The Wall Street Journal online investigates, Marvel and DC’s efforts to market comics to girls…and what you find MAY SHOCK YOU!:
Industry heavyweights including Time Warner Inc.’s DC Comics and Marvel Entertainment Inc. are betting that girls represent a big growth opportunity for the traditionally male-dominated medium. It’s part of a renewed push in recent years by the two biggest comic-book companies to court a new audience with products aimed squarely at teenage girls.
Marvel has brought in other writers popular with women before. In 2006, Marvel began publishing a miniseries on the character Storm, a female mutant member of the X-Men that was written by romance novelist Eric Jerome Dickey. Before that, Marvel hired Joss Whedon, the creator of cult television series “Buffy the Vampire Slayer,” to write Marvel’s “Astonishing X-Men” title, in part because of his track record attracting women readers.
Such moves have been part of a push by Marvel over the last three years to try new strategies to bring readers to Marvel titles, says David Gabriel, senior vice president of sales and circulation at Marvel’s publishing unit. “Before that, the thought was, if you do ‘She-Hulk,’ that will attract girls,” he says.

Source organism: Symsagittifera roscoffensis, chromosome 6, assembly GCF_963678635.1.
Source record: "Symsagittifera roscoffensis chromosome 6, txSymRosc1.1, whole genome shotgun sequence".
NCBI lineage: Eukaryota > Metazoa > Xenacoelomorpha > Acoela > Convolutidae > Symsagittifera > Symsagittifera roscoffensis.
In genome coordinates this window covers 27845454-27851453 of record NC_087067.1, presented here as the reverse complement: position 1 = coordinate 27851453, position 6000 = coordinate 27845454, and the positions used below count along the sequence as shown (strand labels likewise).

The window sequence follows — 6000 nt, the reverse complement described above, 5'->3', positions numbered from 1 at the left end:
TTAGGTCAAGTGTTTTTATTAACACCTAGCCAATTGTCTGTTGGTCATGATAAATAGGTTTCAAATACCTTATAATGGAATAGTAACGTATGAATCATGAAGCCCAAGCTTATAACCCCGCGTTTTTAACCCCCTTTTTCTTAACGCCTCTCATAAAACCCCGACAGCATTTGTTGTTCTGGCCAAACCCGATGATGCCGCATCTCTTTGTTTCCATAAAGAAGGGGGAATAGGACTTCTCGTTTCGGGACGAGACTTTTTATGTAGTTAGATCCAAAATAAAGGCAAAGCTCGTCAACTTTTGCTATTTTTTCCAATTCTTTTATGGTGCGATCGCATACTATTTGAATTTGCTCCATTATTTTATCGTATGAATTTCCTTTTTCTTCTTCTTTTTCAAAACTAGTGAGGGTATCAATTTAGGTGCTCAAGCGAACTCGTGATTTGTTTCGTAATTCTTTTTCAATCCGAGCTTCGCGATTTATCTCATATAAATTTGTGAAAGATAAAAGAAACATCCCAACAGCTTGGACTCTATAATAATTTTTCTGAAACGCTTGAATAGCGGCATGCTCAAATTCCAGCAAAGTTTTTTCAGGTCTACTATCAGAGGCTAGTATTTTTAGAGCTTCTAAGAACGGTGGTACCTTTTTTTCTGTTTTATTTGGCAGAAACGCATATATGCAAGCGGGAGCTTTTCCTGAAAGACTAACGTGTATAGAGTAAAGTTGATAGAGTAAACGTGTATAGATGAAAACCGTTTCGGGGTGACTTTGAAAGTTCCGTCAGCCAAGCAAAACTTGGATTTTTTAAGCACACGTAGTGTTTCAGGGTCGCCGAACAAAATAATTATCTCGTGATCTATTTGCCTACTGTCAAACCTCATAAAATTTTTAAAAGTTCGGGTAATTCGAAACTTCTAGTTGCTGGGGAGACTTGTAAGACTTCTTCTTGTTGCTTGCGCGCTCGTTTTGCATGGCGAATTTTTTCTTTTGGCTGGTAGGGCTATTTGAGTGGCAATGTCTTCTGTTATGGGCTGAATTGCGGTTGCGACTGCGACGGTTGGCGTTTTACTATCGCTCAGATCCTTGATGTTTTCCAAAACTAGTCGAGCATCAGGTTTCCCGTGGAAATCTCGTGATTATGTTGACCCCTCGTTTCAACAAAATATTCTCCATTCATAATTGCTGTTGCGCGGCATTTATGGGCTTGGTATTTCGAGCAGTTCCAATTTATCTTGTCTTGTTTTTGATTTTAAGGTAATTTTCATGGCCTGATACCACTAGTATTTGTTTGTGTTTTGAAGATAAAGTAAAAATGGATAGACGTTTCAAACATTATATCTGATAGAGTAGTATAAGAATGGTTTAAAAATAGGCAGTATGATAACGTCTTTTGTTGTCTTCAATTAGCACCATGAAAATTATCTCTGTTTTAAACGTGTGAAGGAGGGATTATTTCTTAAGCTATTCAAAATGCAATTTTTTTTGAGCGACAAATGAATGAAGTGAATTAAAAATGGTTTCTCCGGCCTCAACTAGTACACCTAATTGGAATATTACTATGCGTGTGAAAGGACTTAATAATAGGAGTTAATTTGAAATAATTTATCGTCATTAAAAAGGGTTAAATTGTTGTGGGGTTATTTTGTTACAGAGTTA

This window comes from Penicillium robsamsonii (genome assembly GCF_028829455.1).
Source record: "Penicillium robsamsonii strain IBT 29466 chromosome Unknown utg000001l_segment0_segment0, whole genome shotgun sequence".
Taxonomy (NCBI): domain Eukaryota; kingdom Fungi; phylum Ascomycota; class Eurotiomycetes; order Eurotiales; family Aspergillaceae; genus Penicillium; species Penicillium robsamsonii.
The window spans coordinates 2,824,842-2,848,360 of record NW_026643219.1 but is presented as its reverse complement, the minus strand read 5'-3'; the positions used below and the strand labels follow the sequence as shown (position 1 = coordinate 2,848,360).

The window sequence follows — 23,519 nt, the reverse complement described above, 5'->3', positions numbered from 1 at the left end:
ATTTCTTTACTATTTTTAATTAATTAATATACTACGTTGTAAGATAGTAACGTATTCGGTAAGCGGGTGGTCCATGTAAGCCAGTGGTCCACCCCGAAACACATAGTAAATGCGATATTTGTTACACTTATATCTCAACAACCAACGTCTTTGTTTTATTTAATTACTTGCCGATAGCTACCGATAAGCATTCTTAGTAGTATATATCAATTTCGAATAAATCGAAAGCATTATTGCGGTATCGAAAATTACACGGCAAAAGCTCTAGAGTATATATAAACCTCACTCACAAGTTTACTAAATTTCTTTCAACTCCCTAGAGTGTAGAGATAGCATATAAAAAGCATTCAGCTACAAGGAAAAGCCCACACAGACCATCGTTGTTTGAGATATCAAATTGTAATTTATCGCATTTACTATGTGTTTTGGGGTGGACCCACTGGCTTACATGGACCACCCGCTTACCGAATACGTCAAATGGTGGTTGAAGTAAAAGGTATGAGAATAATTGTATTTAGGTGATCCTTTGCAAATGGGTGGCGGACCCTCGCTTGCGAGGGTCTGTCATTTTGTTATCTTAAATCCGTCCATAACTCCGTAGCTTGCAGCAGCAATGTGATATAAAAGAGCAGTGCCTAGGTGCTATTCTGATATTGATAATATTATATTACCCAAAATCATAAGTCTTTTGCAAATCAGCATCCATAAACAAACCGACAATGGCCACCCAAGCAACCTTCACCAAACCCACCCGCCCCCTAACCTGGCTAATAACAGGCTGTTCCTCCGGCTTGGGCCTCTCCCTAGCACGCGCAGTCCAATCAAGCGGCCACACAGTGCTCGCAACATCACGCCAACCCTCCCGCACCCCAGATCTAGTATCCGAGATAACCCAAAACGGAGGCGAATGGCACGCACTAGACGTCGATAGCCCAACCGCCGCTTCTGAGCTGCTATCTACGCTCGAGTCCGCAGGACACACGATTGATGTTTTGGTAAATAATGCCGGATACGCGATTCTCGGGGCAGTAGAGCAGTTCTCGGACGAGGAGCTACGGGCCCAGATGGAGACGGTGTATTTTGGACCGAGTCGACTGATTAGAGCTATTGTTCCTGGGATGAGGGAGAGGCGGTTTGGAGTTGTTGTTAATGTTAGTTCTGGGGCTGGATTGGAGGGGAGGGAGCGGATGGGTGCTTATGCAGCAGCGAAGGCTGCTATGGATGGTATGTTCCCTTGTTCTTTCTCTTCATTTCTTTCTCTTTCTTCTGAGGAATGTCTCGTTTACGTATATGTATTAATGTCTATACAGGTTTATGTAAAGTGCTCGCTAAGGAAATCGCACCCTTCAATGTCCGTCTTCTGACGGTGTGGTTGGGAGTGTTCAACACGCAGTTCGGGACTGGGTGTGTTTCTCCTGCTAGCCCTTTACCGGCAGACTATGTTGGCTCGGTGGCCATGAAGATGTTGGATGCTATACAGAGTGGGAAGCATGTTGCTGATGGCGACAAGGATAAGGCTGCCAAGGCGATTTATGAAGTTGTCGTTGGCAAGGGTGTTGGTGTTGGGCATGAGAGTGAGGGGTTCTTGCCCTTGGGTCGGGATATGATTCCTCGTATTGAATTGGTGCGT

The moves to attract female readers come as the comic-book industry is at its healthiest point in recent memory. In 2006, dollar sales from dominant distributor Diamond Comics to specialty comic shops rose 15% — the biggest jump since comic-and-hobby trade publication ICv2 began tracking figures in 2001. Last year, Marvel Entertainment’s publishing-segment revenue — which includes sales to booksellers and comic shops — rose 17% to $108.5 million. (Time Warner doesn’t break out DC’s numbers.)